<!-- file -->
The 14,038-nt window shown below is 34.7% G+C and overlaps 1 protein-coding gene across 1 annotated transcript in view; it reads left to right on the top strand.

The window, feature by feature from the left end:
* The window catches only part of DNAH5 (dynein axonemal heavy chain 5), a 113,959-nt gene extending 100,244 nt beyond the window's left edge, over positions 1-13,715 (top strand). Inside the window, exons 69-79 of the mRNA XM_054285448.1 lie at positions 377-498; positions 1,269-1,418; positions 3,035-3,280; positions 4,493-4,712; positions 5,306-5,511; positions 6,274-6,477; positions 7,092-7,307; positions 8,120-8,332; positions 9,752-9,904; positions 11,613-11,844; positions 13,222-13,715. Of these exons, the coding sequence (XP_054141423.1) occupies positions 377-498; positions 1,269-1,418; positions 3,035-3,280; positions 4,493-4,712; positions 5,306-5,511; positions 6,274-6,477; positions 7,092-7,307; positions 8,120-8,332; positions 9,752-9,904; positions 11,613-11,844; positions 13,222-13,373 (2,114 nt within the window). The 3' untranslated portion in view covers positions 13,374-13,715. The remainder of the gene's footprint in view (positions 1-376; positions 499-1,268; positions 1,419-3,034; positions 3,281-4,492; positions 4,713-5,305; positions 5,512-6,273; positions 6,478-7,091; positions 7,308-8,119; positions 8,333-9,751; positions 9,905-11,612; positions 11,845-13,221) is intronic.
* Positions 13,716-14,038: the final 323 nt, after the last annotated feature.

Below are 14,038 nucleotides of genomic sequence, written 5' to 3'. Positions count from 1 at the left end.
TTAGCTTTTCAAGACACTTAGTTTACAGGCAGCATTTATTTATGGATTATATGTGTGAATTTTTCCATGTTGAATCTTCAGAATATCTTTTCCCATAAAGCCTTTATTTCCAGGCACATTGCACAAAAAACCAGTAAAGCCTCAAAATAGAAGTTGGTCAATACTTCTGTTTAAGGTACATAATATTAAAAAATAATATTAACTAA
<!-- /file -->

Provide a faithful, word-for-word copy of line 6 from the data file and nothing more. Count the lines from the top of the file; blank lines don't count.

TTAGCTTTTCAAGACACTTAGTTTACAGGCAGCATTTATTTATGGATTATATGTGTGAATTTTTCCATGTTGAATCTTCAGAATATCTTTTCCCATAAAGCCTTTATTTCCAGGCACATTGCACAAAAAACCAGTAAAGCCTCAAAATAGAAGTTGGTCAATACTTCTGTTTAAGGTACATAATATTAAAAAATAATATTAACTAA